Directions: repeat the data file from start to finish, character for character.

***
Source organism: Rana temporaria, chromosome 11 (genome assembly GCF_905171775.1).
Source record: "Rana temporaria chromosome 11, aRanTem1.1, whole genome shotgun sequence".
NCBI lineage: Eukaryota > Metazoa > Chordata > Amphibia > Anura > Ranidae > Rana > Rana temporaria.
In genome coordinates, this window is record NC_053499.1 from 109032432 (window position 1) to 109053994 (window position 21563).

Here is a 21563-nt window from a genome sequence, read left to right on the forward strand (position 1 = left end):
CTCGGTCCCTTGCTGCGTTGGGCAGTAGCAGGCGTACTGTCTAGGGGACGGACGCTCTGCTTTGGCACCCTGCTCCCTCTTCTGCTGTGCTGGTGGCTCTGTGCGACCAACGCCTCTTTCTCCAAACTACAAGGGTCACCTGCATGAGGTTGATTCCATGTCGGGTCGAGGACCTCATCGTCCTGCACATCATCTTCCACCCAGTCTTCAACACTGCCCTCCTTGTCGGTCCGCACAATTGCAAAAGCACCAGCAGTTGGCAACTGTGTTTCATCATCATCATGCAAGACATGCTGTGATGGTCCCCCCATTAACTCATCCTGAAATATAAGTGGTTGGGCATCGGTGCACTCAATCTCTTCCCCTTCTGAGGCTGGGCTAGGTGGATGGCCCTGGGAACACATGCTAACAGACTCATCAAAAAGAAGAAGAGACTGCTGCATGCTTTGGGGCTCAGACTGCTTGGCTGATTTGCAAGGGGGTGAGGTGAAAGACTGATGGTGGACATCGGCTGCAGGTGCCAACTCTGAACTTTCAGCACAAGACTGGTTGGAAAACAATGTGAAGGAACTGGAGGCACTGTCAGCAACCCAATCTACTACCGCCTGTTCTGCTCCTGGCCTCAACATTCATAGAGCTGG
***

Source organism: Rana temporaria, chromosome 11 (genome assembly GCF_905171775.1).
Source record: "Rana temporaria chromosome 11, aRanTem1.1, whole genome shotgun sequence".
NCBI lineage: Eukaryota > Metazoa > Chordata > Amphibia > Anura > Ranidae > Rana > Rana temporaria.
In genome coordinates, this window is record NC_053499.1 from 109032432 (window position 1) to 109053994 (window position 21563).

Here is a 21563-nt window from a genome sequence, read left to right on the forward strand (position 1 = left end):
CTCGGTCCCTTGCTGCGTTGGGCAGTAGCAGGCGTACTGTCTAGGGGACGGACGCTCTGCTTTGGCACCCTGCTCCCTCTTCTGCTGTGCTGGTGGCTCTGTGCGACCAACGCCTCTTTCTCCAAACTACAAGGGTCACCTGCATGAGGTTGATTCCATGTCGGGTCGAGGACCTCATCGTCCTGCACATCATCTTCCACCCAGTCTTCAACACTGCCCTCCTTGTCGGTCCGCACAATTGCAAAAGCACCAGCAGTTGGCAACTGTGTTTCATCATCATCATGCAAGACATGCTGTGATGGTCCCCCCATTAACTCATCCTGAAATATAAGTGGTTGGGCATCGGTGCACTCAATCTCTTCCCCTTCTGAGGCTGGGCTAGGTGGATGGCCCTGGGAACACATGCTAACAGACTCATCAAAAAGAAGAAGAGACTGCTGCATGCTTTGGGGCTCAGACTGCTTGGCTGATTTGCAAGGGGGTGAGGTGAAAGACTGATGGTGGACATCGGCTGCAGGTGCCAACTCTGAACTTTCAGCACAAGACTGGTTGGAAAACAATGTGAAGGAACTGGAGGCACTGTCAGCAACCCAATCTACTACCGCCTGTTCTGCTCCTGGCCTCAACATTCATAGAGCTGG